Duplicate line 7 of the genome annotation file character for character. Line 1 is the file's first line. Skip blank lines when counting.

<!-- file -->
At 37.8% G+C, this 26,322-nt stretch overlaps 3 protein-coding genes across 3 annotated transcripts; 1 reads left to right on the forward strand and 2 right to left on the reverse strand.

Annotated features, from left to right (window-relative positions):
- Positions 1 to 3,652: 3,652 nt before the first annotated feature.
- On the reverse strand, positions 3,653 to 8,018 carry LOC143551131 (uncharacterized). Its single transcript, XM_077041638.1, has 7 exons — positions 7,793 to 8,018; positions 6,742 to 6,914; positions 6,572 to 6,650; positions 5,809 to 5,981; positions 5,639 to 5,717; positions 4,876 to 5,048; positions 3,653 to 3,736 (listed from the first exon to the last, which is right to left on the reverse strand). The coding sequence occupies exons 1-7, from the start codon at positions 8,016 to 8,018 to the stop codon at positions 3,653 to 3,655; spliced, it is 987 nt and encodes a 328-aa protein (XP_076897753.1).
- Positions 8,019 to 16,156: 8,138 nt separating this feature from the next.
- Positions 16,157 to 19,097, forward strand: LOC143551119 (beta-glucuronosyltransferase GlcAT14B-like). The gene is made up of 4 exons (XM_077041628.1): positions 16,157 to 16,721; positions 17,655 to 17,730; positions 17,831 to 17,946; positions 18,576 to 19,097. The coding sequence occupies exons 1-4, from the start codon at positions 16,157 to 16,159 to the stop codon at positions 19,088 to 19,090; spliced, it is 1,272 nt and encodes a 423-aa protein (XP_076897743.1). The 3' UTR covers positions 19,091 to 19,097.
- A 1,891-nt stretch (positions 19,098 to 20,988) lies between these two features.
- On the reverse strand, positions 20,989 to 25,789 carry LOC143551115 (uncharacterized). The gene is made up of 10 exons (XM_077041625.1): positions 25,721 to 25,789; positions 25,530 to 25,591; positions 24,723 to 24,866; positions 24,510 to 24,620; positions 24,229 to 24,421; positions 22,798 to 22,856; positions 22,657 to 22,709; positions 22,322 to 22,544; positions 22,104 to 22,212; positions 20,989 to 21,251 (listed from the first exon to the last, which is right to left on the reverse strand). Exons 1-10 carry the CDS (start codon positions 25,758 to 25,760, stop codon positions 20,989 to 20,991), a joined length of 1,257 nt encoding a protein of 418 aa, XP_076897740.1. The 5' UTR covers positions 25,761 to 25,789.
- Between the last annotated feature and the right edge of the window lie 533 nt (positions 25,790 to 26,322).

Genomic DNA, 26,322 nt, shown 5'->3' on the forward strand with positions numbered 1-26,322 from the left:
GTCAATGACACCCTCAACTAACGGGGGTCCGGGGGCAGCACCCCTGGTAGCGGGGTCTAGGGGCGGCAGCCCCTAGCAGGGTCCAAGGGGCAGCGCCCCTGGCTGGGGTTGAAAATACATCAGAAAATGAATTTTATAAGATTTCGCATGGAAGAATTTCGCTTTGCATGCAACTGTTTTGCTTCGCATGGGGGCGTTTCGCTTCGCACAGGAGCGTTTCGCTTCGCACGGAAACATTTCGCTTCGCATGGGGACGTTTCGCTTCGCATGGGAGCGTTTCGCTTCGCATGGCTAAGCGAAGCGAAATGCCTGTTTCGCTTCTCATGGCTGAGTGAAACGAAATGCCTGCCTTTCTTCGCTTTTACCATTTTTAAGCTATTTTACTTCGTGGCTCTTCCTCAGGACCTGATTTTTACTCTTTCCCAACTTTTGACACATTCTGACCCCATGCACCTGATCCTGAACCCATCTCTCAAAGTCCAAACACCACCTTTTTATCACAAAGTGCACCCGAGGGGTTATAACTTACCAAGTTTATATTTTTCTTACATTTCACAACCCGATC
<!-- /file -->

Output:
- A 1,891-nt stretch (positions 19,098 to 20,988) lies between these two features.